Black scurf = Stem canker

Rhizoctonia solani

Kind of organism : Fungi and oomycetes

Detection method : Visual, Isolation

All diseases & pests

Causal agent(s) and transmission

Stem canker and black scurf of the potato are the two common names for the same disease due to Rhizoctonia solani, a soil-borne fungus. Black scurf refers to the presence of small to large, dark black dots on the tuber surface, which correspond to sclerotia, i.e. survival stage of R. solani.

Stem canker is the symptom visible on sprouts and young growing shoots.

This fungus is also pathogenic to other cultivated crops such as corn, beetroot, carrot, rape, cereals, etc.

Soil and infected seed tubers are the main sources of inoculum. However little is known about the relative importance of soil borne and tuber borne inoculum.

R. solani is a highly variable group of different fungal populations which can be divided into “anastomosis groups” (AG) defined by the ability of the strains of a given AG to anastomose (fuse) with another of the same AG. There are at least 13 different AG’s with different levels of pathogenicity and host range. The most predominant AG on the potato is the AG 3 which can be isolated from black sclerotia, present on the tuber surface at the end of the growth cycle.

AG2-1, AG4 and AG5 have also been sporadically isolated from potato tubers but their respective level of pathogenicity has still to be confirmed. Some of them are also pathogenic to major crops like sugarbeet and corn (AG2-2). The close relationship between strains of this soil-borne plant pathogen highlights the complexity of disease management at the field level. There is some evidence that potatoes, known to be infected only by AG3, could be a symptomless host for other AG’s.

Importance économique

In most European countries, stem canker and black scurf are serious concerns for potato production and both stages of the disease have to be maintained below the economic threshold level. For almost all sectors of production, fresh-ware and seed sectors, black scurf (sclerotia on tubers) is the major cause of tuber blemish causing downgrading or rejection of affected lots.

Due to the pathogenicity of R. solani on other major cultivated crops, overall control management, especially crop rotation, is difficult at field level.

Symptoms on foliage

Early in the growing season and with cold and humid climatic conditions, infection due to R. solani is distinguishable by poor, irregular or late emergence of seed tubers. Dark brown spots, referred to as stem cankers, can be visible on the different organs present in the soil at this stage (e.g. sprouts, elongating shoots and stolons: photos 1 to 4).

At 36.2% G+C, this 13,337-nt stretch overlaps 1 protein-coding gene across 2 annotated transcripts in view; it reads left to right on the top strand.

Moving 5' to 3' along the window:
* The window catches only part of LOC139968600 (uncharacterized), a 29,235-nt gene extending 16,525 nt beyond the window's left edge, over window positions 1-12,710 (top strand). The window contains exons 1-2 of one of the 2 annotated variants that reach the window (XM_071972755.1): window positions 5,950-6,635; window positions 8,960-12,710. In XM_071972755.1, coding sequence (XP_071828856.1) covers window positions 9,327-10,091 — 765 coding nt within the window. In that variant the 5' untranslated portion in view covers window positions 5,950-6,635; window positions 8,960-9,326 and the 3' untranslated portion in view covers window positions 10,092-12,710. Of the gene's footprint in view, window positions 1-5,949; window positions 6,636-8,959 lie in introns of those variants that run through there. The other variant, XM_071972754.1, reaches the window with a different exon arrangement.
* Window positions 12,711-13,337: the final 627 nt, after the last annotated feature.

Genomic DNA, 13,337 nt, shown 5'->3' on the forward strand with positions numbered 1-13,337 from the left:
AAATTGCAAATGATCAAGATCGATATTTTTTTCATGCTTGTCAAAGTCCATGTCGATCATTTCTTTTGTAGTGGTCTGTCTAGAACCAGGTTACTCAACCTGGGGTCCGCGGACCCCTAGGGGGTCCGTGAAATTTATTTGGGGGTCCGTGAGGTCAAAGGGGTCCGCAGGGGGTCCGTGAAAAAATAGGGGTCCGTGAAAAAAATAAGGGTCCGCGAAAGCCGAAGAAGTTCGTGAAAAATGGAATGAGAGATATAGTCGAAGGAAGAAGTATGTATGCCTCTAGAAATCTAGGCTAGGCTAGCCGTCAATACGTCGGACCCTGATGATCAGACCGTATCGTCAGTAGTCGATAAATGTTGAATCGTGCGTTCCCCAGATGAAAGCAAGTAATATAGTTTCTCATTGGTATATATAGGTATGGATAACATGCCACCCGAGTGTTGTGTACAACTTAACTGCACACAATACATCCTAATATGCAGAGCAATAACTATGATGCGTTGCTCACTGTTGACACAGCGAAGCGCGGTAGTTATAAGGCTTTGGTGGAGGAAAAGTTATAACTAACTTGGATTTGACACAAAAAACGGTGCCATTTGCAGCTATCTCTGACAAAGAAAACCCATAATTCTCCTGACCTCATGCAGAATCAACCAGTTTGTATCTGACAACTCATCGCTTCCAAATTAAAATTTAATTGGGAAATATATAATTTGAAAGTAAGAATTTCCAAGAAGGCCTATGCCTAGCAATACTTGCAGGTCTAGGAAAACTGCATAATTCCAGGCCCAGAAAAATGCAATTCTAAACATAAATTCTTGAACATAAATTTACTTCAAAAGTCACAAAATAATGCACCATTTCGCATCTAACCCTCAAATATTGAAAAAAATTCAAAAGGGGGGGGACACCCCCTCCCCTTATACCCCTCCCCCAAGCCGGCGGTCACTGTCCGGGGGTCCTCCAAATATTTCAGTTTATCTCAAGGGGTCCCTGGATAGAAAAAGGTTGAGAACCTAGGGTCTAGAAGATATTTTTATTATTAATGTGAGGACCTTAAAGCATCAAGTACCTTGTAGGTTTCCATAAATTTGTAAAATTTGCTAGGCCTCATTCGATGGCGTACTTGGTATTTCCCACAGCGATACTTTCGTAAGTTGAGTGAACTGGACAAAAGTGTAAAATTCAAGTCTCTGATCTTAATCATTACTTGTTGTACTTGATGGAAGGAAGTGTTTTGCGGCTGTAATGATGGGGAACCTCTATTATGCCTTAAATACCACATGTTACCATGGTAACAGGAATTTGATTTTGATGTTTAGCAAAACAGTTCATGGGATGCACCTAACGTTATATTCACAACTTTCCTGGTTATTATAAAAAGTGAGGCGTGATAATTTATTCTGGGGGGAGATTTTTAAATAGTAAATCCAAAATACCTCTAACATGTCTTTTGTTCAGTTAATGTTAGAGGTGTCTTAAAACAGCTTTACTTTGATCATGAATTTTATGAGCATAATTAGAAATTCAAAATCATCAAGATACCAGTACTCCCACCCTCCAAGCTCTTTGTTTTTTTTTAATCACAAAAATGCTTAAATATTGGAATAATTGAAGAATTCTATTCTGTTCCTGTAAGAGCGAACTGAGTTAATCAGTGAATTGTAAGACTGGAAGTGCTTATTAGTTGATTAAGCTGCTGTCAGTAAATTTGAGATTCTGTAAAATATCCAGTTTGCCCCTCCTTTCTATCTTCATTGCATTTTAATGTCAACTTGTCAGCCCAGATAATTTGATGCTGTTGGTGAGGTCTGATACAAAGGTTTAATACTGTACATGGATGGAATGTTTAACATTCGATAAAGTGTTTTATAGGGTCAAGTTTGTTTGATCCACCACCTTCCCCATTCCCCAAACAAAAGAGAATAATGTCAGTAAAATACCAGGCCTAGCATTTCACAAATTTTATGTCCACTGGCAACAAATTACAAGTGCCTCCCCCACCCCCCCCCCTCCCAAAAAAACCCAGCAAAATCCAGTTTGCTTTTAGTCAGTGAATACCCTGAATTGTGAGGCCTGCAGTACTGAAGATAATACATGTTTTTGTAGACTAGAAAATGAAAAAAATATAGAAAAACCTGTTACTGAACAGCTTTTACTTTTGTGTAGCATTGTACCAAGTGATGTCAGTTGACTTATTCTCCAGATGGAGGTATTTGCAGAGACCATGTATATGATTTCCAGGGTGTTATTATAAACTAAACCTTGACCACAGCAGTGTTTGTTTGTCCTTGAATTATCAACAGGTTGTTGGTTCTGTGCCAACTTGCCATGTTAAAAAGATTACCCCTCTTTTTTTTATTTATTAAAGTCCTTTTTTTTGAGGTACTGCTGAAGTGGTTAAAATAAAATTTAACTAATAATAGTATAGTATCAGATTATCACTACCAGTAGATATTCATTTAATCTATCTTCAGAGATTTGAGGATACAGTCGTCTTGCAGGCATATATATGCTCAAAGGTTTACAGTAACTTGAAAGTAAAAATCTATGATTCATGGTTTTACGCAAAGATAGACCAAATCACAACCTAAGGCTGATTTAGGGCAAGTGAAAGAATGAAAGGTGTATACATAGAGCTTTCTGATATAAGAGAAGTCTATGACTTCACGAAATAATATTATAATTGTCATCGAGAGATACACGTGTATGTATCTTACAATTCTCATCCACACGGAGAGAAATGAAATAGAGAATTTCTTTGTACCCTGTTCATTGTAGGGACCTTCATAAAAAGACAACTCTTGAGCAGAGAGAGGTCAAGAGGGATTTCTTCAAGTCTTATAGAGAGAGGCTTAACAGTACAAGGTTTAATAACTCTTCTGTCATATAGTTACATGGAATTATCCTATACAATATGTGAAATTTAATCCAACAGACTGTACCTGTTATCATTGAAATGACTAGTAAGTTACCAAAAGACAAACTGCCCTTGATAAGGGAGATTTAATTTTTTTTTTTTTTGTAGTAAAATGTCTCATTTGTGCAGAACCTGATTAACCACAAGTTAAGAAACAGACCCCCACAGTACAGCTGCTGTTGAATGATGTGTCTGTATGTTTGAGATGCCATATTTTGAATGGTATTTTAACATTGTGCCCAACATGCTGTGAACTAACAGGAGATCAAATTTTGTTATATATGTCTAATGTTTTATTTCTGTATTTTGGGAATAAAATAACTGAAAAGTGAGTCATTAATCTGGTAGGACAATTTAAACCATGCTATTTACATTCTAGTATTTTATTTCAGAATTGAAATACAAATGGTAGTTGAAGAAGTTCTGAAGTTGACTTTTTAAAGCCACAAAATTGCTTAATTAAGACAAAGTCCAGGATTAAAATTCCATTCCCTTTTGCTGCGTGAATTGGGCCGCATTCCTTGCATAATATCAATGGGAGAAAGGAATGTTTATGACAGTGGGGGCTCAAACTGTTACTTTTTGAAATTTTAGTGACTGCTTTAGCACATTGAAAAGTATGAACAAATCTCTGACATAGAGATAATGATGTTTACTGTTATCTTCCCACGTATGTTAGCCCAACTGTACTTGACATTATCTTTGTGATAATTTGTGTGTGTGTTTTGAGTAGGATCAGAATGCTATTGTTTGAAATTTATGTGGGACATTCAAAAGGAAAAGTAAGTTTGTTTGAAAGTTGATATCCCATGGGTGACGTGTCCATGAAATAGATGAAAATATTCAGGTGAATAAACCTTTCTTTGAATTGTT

The plant tissues necrotises as a results of the infection by the mycelium of R. solani and, in case of a severe infection, the new sprouts will not emerge.

Later, and resulting from the infection at the stem base, altering the sap movement, a typical symptom on the aerial part of the affected plant (photos 5 and 6) consists of: leaf roll, purplish edges on the leaves and yellowing (sometimes wilting) of the foliage.

Another consequence of this nutritional imbalance is the presence of aerial tubers developing at leaf axils (photo 7) and later, the presence of small daughter-tubers grouped around the stem base.

In periods of high humidity, a mantle of whitish mycelium can sometimes be observed at the stem base; this is the phase of active growth and sexual reproduction of the fungus (photos 8 et 9).

Symptoms on tubers

The occurrence of the fungus R.solani on the tuber is variable and its incidence depends on the time of the attack during the growing stage.

An attack at the time of tuber initiation may cause several types of characteristic symptoms on tubers:

When these symptoms are present, the tuber size is not necessarily affected, but the quality can be downgraded as the tubers are often deformed, cracked and have surface blemishes (photo 9).

The association of various symptoms such as corky lesions and tuber deformation is often related to Rhizoctonia infection but, in some cases, distinguishing it from symptoms due to light common scab or environmental factors may be difficult.


Stem canker in potatoes is favoured by a cool climate after planting as well as by any other factor that slows emergence.

This increases the period of susceptibility of the plant to the disease: for example, avoid early deep planting in cold soil with unsprouted and unheated seed tubers.

Short rotations greatly favour infection, as does a long delay between haulm destruction and the harvest for black scurf on tubers.


Control measures